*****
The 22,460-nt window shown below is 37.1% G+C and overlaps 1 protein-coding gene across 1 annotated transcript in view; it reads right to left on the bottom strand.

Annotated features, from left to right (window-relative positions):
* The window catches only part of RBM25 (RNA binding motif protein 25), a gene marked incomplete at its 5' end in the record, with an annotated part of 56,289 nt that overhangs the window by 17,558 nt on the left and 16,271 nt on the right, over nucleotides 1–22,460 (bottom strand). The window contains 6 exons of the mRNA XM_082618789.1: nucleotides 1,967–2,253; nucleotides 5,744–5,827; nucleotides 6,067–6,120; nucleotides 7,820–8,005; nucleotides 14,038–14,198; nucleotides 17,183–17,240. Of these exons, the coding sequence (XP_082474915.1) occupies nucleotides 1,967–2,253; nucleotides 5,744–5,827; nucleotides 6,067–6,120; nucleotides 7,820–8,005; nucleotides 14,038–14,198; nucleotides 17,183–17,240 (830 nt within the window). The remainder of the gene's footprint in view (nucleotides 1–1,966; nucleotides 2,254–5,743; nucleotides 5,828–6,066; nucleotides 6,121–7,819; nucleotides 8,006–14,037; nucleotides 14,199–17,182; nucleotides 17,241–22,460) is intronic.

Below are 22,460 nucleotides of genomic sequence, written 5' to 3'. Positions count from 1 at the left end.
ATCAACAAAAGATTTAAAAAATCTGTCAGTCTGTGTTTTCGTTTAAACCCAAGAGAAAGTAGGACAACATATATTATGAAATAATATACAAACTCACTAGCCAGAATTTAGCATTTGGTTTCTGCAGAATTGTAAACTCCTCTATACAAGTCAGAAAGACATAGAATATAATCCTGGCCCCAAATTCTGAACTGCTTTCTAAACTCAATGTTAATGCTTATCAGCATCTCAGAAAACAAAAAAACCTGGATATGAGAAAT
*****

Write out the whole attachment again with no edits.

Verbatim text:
The 22,460-nt window shown below is 37.1% G+C and overlaps 1 protein-coding gene across 1 annotated transcript in view; it reads right to left on the bottom strand.

Annotated features, from left to right (window-relative positions):
* The window catches only part of RBM25 (RNA binding motif protein 25), a gene marked incomplete at its 5' end in the record, with an annotated part of 56,289 nt that overhangs the window by 17,558 nt on the left and 16,271 nt on the right, over nucleotides 1–22,460 (bottom strand). The window contains 6 exons of the mRNA XM_082618789.1: nucleotides 1,967–2,253; nucleotides 5,744–5,827; nucleotides 6,067–6,120; nucleotides 7,820–8,005; nucleotides 14,038–14,198; nucleotides 17,183–17,240. Of these exons, the coding sequence (XP_082474915.1) occupies nucleotides 1,967–2,253; nucleotides 5,744–5,827; nucleotides 6,067–6,120; nucleotides 7,820–8,005; nucleotides 14,038–14,198; nucleotides 17,183–17,240 (830 nt within the window). The remainder of the gene's footprint in view (nucleotides 1–1,966; nucleotides 2,254–5,743; nucleotides 5,828–6,066; nucleotides 6,121–7,819; nucleotides 8,006–14,037; nucleotides 14,199–17,182; nucleotides 17,241–22,460) is intronic.

Below are 22,460 nucleotides of genomic sequence, written 5' to 3'. Positions count from 1 at the left end.
ATCAACAAAAGATTTAAAAAATCTGTCAGTCTGTGTTTTCGTTTAAACCCAAGAGAAAGTAGGACAACATATATTATGAAATAATATACAAACTCACTAGCCAGAATTTAGCATTTGGTTTCTGCAGAATTGTAAACTCCTCTATACAAGTCAGAAAGACATAGAATATAATCCTGGCCCCAAATTCTGAACTGCTTTCTAAACTCAATGTTAATGCTTATCAGCATCTCAGAAAACAAAAAAACCTGGATATGAGAAAT